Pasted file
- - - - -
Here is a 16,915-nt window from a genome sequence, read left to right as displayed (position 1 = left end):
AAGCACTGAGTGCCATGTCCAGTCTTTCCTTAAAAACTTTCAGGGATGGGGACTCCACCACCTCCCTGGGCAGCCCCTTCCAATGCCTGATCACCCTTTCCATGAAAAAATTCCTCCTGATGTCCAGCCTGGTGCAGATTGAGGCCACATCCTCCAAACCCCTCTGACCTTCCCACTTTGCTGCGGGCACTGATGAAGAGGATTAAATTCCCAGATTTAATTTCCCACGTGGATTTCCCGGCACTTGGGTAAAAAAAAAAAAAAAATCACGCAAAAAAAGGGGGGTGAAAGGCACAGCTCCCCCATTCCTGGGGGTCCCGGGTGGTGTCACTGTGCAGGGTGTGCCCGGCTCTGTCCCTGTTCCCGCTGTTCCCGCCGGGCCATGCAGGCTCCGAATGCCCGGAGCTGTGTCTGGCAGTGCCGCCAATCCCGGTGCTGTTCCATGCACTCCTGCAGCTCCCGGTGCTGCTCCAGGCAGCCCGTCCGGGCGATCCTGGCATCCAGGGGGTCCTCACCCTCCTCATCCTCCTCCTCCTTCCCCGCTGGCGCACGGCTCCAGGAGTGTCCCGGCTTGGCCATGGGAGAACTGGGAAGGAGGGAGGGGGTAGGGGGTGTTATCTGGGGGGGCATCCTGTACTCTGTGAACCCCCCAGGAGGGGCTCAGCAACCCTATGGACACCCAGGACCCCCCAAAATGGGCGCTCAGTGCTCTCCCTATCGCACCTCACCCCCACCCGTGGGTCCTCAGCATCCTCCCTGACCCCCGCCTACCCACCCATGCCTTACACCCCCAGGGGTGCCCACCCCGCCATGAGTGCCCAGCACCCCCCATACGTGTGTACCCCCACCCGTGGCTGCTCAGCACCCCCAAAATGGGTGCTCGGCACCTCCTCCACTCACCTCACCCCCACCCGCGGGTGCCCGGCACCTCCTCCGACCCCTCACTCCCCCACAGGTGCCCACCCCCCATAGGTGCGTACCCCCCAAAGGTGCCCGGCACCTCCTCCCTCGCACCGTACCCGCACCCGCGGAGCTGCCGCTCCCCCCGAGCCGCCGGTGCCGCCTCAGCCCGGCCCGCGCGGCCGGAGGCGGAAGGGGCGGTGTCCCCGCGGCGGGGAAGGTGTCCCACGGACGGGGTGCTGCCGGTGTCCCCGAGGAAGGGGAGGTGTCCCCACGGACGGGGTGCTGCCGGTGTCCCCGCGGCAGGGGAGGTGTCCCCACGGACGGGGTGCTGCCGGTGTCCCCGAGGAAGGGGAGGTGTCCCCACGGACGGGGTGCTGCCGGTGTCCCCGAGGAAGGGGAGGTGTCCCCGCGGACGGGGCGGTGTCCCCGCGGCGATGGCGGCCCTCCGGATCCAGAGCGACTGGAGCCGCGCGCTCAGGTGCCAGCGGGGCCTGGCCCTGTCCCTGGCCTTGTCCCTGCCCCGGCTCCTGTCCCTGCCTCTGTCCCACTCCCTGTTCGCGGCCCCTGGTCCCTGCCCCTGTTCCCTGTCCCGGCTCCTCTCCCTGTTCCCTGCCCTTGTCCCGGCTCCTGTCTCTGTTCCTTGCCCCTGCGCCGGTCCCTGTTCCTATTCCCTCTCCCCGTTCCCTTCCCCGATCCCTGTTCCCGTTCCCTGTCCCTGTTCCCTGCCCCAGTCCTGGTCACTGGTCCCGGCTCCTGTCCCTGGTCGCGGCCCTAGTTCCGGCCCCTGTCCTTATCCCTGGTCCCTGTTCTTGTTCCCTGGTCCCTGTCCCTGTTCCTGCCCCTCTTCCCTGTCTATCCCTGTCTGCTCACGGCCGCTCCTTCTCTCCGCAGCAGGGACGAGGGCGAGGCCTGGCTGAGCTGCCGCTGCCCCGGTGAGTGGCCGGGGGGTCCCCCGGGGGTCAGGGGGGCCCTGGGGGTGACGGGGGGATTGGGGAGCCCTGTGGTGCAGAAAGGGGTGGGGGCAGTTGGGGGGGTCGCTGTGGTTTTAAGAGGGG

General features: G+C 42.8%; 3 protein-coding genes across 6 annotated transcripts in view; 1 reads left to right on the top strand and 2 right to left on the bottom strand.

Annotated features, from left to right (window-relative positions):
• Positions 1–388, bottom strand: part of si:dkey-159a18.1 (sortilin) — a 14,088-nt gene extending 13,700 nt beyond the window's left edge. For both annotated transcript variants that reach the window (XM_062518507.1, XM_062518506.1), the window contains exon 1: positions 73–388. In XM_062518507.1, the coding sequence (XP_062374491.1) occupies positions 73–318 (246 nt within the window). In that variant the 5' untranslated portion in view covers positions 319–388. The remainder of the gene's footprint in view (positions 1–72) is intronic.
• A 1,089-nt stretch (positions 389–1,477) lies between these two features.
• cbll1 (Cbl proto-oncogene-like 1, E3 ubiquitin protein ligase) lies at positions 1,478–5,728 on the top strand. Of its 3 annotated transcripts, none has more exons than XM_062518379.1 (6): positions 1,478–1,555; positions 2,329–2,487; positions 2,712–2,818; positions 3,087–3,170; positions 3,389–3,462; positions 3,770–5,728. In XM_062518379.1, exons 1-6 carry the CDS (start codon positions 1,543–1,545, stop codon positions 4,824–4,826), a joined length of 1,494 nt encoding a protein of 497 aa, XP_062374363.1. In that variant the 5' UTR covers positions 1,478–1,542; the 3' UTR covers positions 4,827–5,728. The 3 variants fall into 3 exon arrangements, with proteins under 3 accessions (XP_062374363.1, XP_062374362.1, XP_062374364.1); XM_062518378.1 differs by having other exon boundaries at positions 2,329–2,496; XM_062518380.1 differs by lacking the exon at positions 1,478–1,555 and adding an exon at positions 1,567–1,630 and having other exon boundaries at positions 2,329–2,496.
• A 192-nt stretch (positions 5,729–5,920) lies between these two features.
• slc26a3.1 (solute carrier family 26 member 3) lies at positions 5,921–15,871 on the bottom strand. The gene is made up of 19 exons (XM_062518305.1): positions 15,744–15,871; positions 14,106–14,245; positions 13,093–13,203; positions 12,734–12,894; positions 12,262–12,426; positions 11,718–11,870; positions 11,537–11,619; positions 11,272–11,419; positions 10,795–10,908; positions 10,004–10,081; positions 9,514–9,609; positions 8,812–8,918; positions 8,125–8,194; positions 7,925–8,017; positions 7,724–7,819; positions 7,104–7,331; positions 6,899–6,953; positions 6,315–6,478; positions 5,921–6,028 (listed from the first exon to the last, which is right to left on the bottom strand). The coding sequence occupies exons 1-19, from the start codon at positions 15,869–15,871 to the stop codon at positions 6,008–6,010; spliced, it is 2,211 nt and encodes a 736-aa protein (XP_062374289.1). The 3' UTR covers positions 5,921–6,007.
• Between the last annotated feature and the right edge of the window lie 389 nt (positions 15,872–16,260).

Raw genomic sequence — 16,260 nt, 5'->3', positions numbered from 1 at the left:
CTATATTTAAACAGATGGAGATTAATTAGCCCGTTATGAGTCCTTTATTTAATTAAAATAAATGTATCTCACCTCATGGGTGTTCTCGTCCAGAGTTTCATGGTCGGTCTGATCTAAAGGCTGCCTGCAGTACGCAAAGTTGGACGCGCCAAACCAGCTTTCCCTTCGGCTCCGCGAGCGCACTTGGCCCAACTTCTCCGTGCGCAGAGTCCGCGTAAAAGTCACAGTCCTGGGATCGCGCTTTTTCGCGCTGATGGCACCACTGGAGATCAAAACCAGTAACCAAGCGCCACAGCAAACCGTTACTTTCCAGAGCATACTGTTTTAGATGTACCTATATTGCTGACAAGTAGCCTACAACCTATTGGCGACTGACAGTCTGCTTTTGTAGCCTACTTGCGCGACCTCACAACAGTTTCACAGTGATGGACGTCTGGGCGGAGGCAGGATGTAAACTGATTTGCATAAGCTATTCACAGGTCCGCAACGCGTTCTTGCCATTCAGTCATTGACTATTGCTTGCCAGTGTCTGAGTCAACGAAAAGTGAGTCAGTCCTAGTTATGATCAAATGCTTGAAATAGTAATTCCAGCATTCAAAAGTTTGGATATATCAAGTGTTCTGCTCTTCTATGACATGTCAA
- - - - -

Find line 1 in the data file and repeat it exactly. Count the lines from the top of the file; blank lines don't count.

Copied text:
Here is a 16,915-nt window from a genome sequence, read left to right as displayed (position 1 = left end):